But we are not victims.

‘No we are not victims, not of our culture, we are the makers of our culture; that is the call: to stand up, to be tall, to accede to the duty of generating a signal, of being a voice in the wilderness, of saying: no. Not in my name. Of saying no, not in my name, when terrible acts are being committed; and of being first to hold up our hand and our head and say: I am here, count me in, when noble deeds are done. That is the choice: the choice is not between being born good or bad or potent or weak or ill or well or noble or savage, the choice is the culture we want to create.’

Sedartis is silent. The thinking has quite exhausted him. I want him to stay by my side. I feel his presence comforting and serene. So much have I longed for his presence, comforting, sage and serene.

‘Let me posit that there is no conspiracy,’ Sedartis speaks slowly, ‘let me assert that instead there is culture. And that the culture there is is the world as it is when we’re in it, and that being in it we are part of and therefore responsible for that culture. And when we give up our hope and say: this is just the way it is, we have already lost, we have failed, we have yielded in resignation to the bad things that happen, and when we throw up our hands in despair and say: that is them, they are like this that do these things, they are other, then we have not understood who we are, not grasped that we are what we see happening around us, that we own every last bit of cruelty as we exult every grand act of mercy; and if we say: they are powerful that have made the world such as it is but I am weak, then we give away what power we have and we empower those that we scold for wielding their power against us; and if we think they are evil that hold this power, we forget that we would have power if we hadn’t so feebly, so faintly so frivolously surrendered it. What is power, and what is it for: it is the potency to shape the world and what shapes the world that you live in: culture. Let me posit that there is no conspiracy, there are not categories of people, there are not those that are good and those that are bad and those that are ugly, nor are there those that are different, nor are they indifferent, there is your human conscience and there is the culture that we create.’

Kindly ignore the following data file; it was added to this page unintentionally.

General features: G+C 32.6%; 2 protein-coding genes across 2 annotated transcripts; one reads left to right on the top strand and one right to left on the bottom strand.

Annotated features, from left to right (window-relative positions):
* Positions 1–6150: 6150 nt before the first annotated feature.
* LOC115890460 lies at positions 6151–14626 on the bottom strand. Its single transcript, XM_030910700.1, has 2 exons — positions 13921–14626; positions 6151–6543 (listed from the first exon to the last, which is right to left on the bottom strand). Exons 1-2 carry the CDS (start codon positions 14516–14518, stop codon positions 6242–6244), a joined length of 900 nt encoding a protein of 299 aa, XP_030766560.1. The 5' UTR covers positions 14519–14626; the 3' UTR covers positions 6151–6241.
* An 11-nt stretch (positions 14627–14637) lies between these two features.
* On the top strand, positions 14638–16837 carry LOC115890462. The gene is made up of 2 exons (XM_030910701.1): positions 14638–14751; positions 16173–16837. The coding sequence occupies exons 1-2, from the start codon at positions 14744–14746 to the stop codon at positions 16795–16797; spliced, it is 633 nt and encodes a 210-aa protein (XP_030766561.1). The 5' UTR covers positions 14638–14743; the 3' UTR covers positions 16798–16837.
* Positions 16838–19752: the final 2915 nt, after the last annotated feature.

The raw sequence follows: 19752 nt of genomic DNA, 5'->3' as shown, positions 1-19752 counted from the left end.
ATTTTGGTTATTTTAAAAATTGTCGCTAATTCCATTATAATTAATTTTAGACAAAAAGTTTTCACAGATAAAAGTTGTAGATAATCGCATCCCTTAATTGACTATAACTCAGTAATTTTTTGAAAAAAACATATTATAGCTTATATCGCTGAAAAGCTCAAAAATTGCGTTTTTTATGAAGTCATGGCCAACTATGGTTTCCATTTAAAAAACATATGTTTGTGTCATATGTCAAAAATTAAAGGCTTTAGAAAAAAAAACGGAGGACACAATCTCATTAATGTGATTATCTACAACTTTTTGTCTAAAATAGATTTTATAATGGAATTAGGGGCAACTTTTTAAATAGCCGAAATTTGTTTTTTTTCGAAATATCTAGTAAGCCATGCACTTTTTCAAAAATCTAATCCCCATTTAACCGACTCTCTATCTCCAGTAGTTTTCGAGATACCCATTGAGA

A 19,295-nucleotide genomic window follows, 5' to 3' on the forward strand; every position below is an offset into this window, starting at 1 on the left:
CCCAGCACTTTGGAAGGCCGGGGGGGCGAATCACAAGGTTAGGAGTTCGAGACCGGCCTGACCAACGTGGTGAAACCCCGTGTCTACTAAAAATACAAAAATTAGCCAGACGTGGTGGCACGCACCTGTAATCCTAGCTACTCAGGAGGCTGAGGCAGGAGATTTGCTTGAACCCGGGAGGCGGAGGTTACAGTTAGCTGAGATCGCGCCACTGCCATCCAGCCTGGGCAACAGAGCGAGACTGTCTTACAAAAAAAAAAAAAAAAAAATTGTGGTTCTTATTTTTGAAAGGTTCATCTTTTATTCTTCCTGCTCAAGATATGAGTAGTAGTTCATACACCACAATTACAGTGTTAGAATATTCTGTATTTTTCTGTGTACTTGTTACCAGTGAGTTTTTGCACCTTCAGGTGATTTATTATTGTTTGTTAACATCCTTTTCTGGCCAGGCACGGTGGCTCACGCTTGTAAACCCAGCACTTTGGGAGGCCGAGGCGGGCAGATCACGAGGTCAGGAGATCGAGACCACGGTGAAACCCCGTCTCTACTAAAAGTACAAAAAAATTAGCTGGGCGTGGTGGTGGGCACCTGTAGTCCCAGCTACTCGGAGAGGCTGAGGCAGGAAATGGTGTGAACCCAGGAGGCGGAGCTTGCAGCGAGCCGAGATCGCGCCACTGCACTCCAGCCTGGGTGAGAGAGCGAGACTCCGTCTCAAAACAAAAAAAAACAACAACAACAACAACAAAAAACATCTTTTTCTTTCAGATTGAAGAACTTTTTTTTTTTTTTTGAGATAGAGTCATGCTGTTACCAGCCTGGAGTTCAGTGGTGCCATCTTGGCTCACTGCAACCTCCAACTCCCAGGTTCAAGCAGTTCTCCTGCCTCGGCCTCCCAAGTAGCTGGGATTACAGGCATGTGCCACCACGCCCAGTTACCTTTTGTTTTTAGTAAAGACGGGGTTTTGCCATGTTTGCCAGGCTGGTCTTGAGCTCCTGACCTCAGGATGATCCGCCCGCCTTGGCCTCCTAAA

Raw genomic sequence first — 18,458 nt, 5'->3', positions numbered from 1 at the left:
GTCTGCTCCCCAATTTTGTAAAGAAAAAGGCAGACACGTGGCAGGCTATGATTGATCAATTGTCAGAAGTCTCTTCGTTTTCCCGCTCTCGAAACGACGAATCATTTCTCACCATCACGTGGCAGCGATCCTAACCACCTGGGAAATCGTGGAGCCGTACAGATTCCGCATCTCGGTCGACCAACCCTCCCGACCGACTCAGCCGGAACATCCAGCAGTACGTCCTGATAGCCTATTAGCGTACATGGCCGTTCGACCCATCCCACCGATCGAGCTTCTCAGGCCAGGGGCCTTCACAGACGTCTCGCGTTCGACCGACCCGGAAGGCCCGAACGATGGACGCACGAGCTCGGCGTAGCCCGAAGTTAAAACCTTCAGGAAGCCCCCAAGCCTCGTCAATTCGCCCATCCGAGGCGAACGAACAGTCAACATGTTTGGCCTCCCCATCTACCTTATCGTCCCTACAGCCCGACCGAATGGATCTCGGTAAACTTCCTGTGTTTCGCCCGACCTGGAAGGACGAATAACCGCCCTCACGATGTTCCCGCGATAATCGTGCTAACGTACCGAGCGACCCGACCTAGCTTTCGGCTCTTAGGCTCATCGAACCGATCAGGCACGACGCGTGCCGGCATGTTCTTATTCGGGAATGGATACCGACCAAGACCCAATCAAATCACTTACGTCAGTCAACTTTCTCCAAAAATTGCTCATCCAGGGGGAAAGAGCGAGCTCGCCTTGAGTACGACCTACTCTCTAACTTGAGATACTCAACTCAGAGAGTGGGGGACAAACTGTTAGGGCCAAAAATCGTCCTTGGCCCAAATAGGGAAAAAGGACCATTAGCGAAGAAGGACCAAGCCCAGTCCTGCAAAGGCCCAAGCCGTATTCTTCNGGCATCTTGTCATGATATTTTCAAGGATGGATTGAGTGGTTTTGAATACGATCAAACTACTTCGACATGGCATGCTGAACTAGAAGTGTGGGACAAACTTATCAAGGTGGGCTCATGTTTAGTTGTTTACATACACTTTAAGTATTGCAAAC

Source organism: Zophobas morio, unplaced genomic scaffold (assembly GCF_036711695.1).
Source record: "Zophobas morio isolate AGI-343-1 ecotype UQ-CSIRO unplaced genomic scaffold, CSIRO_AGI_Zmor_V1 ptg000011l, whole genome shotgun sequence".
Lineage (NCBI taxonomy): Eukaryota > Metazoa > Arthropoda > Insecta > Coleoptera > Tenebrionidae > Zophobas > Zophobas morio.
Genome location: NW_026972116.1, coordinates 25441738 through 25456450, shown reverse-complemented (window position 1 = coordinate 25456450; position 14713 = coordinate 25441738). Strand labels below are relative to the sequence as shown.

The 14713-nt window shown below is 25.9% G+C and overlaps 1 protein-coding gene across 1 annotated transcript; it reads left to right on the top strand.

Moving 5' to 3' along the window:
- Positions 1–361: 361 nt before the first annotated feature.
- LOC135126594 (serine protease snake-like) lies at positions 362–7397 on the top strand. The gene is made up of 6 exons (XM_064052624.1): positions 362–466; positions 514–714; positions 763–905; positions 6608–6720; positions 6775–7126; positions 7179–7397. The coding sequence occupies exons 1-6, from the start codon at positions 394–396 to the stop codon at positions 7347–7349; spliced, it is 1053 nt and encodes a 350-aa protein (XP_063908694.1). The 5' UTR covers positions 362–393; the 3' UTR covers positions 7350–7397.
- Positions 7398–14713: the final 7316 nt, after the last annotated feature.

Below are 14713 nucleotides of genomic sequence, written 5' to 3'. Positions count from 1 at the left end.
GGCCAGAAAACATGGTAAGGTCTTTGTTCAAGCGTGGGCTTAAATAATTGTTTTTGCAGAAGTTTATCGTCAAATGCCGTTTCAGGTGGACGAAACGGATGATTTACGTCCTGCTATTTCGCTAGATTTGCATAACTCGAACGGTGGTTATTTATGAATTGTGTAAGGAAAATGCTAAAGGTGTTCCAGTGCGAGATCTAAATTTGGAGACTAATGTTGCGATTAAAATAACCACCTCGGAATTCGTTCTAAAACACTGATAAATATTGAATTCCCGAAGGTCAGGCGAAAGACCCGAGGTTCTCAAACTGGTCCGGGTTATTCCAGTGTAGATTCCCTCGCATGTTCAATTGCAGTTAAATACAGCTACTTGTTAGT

Now I would like an ice cream.

‘So would I.’